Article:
Epipremnum pinnatum (L.)
Epipremnum pinnatum (L.) Engl. in Engl., Pflanzenr.
37 (IV.23B) (1908) 60 -- Pothos pinnatus L., Sp. Pl., ed.
2 (1763) 1374 (pinnata) -- Monstera pinnata (L.)
Schott, Wien. Zeit. Kunst, Literatur, Theater, Mode, 4th Quartal
(127) (1830) 1028. -- Scindapsus pinnatus (L.)Schott in Schott
& Endlicher, Melet. Bot. (1832) 21. -- Rhaphidophora pinnata
(L.) Schott, Prod. Syst. Aroid. (1860) 385. -- Type: Appendix laciniata
Rumph., Herb. Amb. 5 (1747) 489, t.183, f.2.Pothos pinnatifidus
(pinnatifida) Roxb., Fl. Ind. 1 (1832) 437. -- Monstera
pinnatifida (Roxb.) Schott, Wien. Zeit. Kunst, Literatur, Theater,
Mode, 4th Quartal (127) (1830) 1028. -- Scindapsus pinnatifidus
(Roxb.) Schott in Schott & Endlicher, Melet. Bot. (1832) 21
(1832). -- Rhaphidophora pinnatifida (Roxb.) Schott, Prod.
Syst. Aroid. (1860): 384 -- Type: Cultivated Calcutta Botanic Garden
(no specimen traced).Pothos caudatus Roxb. Fl. Ind. 1 (1820):
476 (caudata) -- Monstera caudata (Roxb.) Schott,
Wien. Zeit. Kunst, Literatur, Theater, Mode, 4th Quartal (127) (1830):
1028 -- Scindapsus caudatus (Roxb.) Schott & Endlicher,
Melet. Bot. (1832): 21 -- Rhaphidophora caudata (Roxb.) Schott,
Prodr. Syst. Aroid. (1860): 382 -- Type: Cultivated Calcutta Bot.
Gard. From specimens collected on Penang.Scindapsus forsteri Endl.,
Ann. Weiner. Mus. Naturgesch. 1 (1836) 161 Type: ****.Scindapsus
dilaceratus C. Koch & Sello, Ind. Sem. Hort. Bot. Berol.
App., App. (1853) 5. -- Monstera dilacerata (C. Koch &
Sello) C. Koch, Ind. Sem. Hort. Berol. App. (1855) 5. -- Tornelia
dilacerata (C. Koch & Sello) Schott, Prodr. Syst. Aroid.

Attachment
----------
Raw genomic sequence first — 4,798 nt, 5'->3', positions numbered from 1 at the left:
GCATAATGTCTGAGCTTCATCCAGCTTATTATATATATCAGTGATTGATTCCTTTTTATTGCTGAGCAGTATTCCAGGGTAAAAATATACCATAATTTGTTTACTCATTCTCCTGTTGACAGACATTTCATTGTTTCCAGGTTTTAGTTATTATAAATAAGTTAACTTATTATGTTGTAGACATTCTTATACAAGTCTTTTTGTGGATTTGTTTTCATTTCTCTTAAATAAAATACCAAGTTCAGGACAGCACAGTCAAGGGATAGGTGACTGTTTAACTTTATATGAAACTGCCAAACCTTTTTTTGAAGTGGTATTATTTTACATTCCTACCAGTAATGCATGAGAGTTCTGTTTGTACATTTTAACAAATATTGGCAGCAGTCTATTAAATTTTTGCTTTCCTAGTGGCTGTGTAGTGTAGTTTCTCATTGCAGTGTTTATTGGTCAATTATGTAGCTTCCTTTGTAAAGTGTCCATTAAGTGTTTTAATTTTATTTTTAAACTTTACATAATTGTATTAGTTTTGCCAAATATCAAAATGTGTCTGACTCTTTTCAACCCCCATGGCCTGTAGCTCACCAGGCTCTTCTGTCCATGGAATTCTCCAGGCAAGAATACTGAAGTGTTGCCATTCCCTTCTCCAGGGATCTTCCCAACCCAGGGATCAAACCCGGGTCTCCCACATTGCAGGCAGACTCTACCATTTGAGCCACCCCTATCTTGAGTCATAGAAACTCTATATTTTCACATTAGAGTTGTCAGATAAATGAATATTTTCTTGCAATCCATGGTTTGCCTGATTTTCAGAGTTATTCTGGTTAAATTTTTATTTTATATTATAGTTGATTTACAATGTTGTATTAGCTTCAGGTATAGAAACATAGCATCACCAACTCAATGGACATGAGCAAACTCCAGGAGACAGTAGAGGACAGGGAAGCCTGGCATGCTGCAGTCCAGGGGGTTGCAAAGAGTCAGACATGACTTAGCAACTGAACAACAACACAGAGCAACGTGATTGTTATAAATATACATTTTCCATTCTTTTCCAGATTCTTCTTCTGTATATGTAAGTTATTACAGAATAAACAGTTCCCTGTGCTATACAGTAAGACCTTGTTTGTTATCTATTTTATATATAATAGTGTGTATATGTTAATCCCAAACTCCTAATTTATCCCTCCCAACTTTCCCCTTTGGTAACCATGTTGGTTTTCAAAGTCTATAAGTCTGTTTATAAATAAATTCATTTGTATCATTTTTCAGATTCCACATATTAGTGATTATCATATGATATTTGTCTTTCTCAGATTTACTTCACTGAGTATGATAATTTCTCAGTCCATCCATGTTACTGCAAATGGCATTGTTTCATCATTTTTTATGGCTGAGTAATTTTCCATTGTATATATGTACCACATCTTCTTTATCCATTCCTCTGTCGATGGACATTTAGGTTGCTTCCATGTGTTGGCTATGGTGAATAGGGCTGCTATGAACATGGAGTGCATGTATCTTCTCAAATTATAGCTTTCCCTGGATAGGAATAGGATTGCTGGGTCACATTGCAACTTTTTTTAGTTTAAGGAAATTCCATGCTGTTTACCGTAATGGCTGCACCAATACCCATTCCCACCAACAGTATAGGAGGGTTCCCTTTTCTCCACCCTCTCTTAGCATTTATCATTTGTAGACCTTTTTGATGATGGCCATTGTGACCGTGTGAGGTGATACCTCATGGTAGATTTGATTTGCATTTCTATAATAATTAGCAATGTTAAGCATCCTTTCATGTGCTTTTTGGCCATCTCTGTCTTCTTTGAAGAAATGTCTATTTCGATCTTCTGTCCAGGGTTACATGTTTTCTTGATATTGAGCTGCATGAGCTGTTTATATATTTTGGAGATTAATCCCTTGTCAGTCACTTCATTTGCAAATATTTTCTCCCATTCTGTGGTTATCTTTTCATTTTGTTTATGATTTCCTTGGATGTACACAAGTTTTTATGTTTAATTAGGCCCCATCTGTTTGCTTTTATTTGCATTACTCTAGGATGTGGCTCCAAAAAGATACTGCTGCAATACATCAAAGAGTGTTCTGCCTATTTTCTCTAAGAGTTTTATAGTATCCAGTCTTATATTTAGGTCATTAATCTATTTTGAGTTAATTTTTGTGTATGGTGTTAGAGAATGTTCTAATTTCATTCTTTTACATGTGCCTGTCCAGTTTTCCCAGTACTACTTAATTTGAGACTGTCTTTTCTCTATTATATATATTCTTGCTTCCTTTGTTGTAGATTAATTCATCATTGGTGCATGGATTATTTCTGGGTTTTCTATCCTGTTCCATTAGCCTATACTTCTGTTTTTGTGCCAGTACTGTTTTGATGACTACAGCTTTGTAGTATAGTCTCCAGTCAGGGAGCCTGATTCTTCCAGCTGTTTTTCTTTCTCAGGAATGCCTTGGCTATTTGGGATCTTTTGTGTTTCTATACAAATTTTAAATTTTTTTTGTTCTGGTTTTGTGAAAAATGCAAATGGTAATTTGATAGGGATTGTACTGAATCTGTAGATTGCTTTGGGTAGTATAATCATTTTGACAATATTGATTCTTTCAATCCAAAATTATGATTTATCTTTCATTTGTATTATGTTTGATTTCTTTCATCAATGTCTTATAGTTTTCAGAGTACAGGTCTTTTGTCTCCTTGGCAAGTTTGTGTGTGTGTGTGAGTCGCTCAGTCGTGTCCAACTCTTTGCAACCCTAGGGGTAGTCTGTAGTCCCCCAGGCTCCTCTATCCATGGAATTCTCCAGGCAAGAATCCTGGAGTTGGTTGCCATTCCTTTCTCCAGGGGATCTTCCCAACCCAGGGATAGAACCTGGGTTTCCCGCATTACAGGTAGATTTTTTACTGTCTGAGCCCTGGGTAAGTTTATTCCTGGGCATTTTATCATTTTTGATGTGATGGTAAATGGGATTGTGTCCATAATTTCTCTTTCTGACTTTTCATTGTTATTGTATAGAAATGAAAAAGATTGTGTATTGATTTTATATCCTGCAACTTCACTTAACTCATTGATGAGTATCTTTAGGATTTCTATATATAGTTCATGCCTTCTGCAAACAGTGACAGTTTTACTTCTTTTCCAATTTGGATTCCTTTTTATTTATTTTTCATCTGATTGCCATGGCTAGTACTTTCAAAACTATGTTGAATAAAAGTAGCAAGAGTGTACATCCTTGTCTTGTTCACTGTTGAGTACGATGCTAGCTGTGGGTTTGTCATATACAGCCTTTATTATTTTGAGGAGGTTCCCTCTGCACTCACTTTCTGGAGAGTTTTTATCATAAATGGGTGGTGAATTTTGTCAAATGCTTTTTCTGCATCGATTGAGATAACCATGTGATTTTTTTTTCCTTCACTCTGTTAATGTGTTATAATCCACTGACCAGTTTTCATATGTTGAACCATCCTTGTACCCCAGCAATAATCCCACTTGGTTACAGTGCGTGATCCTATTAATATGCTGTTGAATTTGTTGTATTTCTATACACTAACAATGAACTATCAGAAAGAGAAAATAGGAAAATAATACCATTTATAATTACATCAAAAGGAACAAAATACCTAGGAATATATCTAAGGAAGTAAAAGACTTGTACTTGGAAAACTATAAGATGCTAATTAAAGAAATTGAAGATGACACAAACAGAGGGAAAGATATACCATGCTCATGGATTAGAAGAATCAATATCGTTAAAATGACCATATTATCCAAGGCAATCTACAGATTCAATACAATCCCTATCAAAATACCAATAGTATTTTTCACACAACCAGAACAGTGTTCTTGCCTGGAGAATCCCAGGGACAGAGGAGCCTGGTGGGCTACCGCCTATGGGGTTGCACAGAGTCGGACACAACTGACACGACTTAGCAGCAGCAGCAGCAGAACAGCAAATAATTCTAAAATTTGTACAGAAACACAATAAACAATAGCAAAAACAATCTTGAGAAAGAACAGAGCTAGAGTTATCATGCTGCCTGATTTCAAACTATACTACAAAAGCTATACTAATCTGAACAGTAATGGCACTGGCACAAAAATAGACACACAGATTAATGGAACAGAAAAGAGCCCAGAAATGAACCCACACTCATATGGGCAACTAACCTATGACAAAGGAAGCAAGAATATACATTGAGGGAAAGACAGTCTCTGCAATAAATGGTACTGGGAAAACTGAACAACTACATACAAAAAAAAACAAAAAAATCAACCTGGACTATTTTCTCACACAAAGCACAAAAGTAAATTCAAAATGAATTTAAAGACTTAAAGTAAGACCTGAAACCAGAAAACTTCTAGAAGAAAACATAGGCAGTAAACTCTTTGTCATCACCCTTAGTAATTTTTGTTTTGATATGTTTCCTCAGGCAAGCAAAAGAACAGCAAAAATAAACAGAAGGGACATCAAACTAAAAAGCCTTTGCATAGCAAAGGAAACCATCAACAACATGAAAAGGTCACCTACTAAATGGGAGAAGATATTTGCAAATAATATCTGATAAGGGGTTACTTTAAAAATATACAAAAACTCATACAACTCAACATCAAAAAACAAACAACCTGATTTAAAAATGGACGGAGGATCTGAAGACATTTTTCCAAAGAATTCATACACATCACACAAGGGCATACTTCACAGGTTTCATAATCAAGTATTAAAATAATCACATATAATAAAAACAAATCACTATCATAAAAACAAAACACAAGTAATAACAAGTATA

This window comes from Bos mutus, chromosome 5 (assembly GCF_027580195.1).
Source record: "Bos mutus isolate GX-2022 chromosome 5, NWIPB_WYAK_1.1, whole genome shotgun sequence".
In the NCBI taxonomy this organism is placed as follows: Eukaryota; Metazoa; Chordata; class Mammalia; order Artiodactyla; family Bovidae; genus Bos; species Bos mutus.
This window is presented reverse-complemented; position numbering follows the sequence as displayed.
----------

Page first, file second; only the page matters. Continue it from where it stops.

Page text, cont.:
(1860) 356. -- Rhaphidophora dilacerata(C. Koch & Sello)
C. Koch, Gartenflora 5 (1864) ****. Type: Cultivated Berlin
Botanic Garden (B holo; K iso), synons. nov.Epipremnum mirabile
Schott, Bonplandia 5 (1857) 45. -- Type: Schott, Gen. Aroid. (1858)
t.79.Rhaphidophora wallichii Schott, Prodr. Syst. Aroid.
(1860) 383. Type: Myanmar, Attran, Wallich 4437A (K holo;
LE iso).Epipremnum elegans Engl., Bull. Soc. Tosc. di Ort.
4 (1879) 269. -- Types: Papua New Guinea, Soron, June 1872, Beccari
PP 472 (FI syn; erroneously cited as PP 442 in protologue); Indonesia,
Sulawesi Tengara, SE from Lepo-Lepo towards Kendari, July 1874,
Beccari PS 46 (FI syn). Epipremnum crassifolium Engl., Bot.
Jahrb. 25 (1898) 12. -- Rhaphidophora crassifolia (Engl.)
Alderw., Bull. Jard. Bot. Buitenzorg III, 1 (1920): 382, comb. illeg.
non R. crassifolia Hook.f., 1893 -- Rhaphidophora rosenburghii Furtado,
Gard. Bull. Straits Settlem. 8 (1935): 8. -- Type: cultivated Bogor
Botanic Garden 1896, Engler 4006 (B holo; B (spirit) iso), synons.
nov. = MONSTERAEpipremnum mirabile Schott f. multisectum
Engl., Bot. Jahrb. Syst. 25 (1898) 12. -- Epipremnum pinnatum
(L.) Engl. f. multisectum (Engl.) Engl. in Engl., Pflanzenr.